Tuesday, October 1, 2013


Knowing What To Say & Where To Say It

“Crossing the line” is a common expression in society today.

It’s heard in politics. “He crossed the line saying we should do away with Social Security.”  It’s heard on sportscasts. “The coach crossed the line on what he just did to his players!” And in stand-up comedy , “Oh my gosh, I’m afraid she crossed the line on that one, about a pig, a rolling pin and her mother-in-law!”

What about you? Did you ever cross the line at a business meeting, a religious gathering or a family event? Most of us have at some point in our lives. It taught us a lesson, and hopefully, it didn’t do too much damage.

So how do you know were the line is? No one draws it on the ground for you. You’re just expected to know, if you’re an adult, what you can and can’t say and do.

In the past there were guidelines such as: “Don’t talk about politics, religion or sex.” What? Are you kidding? Turn on the TV or radio. Check out radio talk shows. Surf the internet and blogs and they overflow with religion, politics and sex. Religious groups discuss cross-gender and homosexuality. Kids in school discuss politics. Politicians debate and discuss religion, everything from the Muslims in Afghanistan, to the Jews in Israel and the Christians in Korea. (South Korea has the largest Christian church in the world!) Do we not discuss these things?

What’s the penalty for “crossing the line?”  Oh, that’s simple—you offend someone! That’s it! Someone hears what you said or sees what you did and they are offended. Big deal! Oh, it is a big deal if you “offend” your biggest client, or your mother-in-law. It can be a huge issue in international relations and diplomacy if the people of one country offend another country. Wars have resulted when people were offended.

Now chances are, your crossing the line antics won’t cause a war—but it could cost you and cost you dearly.

If in reading this you expected to find a simple answer, I say to you, “Nay-Nay.” There isn’t a simple answer, mainly because what could be offensive to one person isn’t offensive to another, or ironically that very same “offended” person wouldn’t be offended in a different situation. Foul language used by a Sunday School teacher in a religious setting could offend a 17-year-old boy. That same foul language used by his high school football coach during practice wouldn’t raise his eyebrow a millimeter! Oh, did I offend you with millimeter instead of a fraction of an inch? See how vague that line location is?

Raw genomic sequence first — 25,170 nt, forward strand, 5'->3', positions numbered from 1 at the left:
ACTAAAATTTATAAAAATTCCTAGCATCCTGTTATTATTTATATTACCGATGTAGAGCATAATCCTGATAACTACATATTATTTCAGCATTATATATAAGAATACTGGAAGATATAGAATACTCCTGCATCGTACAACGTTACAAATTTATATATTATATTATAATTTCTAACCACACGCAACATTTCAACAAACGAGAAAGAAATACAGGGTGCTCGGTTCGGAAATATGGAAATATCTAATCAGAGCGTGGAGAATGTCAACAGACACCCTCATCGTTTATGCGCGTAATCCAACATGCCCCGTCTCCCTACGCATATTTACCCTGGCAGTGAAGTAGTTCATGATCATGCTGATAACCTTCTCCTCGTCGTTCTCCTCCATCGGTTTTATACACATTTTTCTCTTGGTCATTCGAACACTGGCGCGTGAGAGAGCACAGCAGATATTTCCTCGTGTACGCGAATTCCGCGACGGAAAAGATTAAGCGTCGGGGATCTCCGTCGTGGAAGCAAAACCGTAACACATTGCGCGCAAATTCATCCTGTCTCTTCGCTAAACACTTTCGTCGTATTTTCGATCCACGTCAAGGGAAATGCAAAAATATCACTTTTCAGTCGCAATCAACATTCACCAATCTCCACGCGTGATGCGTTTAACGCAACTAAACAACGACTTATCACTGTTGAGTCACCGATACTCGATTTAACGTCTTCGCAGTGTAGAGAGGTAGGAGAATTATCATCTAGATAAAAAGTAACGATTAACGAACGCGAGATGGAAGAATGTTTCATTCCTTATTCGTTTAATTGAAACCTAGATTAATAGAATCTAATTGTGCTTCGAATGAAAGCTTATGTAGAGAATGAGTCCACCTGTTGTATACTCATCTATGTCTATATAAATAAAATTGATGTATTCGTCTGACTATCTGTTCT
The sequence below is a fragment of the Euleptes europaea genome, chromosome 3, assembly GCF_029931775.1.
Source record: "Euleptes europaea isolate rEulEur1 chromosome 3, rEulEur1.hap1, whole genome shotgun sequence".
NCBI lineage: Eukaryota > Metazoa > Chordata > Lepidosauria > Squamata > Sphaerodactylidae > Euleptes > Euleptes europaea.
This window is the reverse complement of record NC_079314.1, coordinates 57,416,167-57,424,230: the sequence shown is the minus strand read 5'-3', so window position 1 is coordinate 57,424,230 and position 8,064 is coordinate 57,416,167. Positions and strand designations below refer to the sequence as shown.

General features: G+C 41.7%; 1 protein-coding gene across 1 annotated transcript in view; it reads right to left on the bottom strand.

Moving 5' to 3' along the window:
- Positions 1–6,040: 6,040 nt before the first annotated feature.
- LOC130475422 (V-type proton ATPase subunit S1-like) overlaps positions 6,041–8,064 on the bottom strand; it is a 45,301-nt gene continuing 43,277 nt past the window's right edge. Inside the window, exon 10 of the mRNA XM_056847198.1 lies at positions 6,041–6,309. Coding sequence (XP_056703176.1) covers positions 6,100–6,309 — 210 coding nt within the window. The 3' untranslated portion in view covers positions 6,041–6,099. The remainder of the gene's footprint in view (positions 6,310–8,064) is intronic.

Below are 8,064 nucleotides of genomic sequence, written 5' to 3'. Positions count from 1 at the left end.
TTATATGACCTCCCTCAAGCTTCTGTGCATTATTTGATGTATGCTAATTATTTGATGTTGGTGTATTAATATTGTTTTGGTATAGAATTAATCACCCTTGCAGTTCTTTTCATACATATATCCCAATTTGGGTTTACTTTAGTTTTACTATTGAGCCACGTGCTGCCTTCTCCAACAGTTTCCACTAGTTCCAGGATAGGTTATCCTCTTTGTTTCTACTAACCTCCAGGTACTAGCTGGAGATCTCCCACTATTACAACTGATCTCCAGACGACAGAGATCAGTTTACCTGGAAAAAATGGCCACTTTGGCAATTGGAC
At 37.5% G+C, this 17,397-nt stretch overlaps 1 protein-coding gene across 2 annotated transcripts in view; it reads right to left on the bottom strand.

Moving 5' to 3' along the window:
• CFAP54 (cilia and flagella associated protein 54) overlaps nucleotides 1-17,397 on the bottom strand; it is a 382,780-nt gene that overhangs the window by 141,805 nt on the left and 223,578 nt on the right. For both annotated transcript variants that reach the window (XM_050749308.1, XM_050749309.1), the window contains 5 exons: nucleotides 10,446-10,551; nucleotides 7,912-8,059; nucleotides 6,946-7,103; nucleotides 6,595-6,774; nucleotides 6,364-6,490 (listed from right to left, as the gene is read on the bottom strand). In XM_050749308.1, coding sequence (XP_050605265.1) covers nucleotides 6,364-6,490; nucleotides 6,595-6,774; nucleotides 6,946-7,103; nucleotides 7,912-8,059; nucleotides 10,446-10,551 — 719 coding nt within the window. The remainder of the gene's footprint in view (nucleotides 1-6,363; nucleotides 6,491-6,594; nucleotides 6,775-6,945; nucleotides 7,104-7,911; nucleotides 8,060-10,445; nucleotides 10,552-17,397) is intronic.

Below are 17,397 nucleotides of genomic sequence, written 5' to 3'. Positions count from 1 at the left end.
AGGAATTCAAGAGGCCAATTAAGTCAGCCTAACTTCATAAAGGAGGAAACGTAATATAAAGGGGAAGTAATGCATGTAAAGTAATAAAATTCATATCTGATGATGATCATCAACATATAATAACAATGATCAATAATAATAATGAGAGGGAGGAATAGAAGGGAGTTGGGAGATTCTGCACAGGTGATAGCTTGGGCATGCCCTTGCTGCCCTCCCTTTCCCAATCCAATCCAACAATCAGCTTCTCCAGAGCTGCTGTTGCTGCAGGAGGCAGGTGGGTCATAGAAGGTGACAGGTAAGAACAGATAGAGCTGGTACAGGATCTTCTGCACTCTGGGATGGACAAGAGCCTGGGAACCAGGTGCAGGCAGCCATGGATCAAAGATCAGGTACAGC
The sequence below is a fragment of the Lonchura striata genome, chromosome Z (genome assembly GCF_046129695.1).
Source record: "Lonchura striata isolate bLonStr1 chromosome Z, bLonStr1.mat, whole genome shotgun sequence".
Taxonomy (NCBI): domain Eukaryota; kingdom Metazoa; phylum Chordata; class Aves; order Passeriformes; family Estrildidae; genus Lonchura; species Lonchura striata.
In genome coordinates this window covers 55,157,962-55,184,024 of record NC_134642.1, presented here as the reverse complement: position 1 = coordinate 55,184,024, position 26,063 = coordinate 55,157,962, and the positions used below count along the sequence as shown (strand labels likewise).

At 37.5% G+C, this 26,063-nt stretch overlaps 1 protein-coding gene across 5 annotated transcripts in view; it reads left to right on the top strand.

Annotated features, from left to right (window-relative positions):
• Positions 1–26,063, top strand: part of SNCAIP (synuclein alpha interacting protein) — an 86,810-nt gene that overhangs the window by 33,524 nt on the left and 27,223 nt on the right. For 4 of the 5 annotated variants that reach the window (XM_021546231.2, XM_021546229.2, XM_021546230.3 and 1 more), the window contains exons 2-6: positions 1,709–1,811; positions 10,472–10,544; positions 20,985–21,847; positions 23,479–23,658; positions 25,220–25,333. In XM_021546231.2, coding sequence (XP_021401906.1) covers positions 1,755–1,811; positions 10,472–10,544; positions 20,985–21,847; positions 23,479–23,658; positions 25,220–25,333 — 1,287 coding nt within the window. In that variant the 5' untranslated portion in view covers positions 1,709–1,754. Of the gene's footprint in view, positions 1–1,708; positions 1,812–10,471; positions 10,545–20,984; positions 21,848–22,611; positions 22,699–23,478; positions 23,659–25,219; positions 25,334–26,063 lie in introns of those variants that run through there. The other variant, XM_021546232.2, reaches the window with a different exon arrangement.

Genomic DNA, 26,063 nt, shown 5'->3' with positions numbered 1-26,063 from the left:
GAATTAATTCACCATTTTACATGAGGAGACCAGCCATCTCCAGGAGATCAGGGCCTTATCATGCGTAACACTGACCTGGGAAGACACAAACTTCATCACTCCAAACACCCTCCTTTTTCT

Now let's look at suggestions. As a professional speaker who’s been in front of over half a million people, the guidelines have always been that I wouldn’t do or say anything I wouldn’t do or say if my two wonderful daughters were sitting in the front row. Nowadays, I add to that, imagining my four grandchildren sitting there with them.

That’s a very clear line and fairly easy not to cross. You need your own line markers in the important areas of your life.

Another example—Blue Comedy. Raw and raunchy funny stuff peppered with every sexual example imaginable and every dirty word you’ve ever heard and some you haven’t. But it’s OK—the line is clear. That comedian has a reputation for that kind of stuff. There is no line. Most of their audience isn’t offended. They prepared themselves for raw and they got it. Yet, the biggest paychecks in comedy go to “clean” comedy. Yes the “G” and “PG” rated comedians like Brian Regan, Jerry Seinfeld and Jim Gaffigan  don’t get close to that line! If they did they would “offend” with even a tippy toe over the line.

What you can also do is lighten up a bit, lower your “I’m offended” monitor. Work at being even more tolerant. As a society we’ve gotten so uptight and so protective of our lines. Remember it’s a land of free speech. Each one can legally say almost anything. It’s not always easy, but think of the alternative—restrictive speech, banned words, sensored writing and burned books.

Let's just agree, yes, there are lines not to cross. They vary in location based on time and place, and yes, you can lower your “I’m offended” monitor just a little bit and, most of all, work at thinking more correctly who you’re speaking with and where their line might be. In the days when 70% of adults smoked, the thoughtful ones would say: “Would you mind if I smoke?” They were looking for the line! When in doubt ask! If you don’t, then you’re a stupid, self-centered, egotistical jerk!

Oops, guess I crossed the line there, because you were expecting me to close with… MAKE it a great day!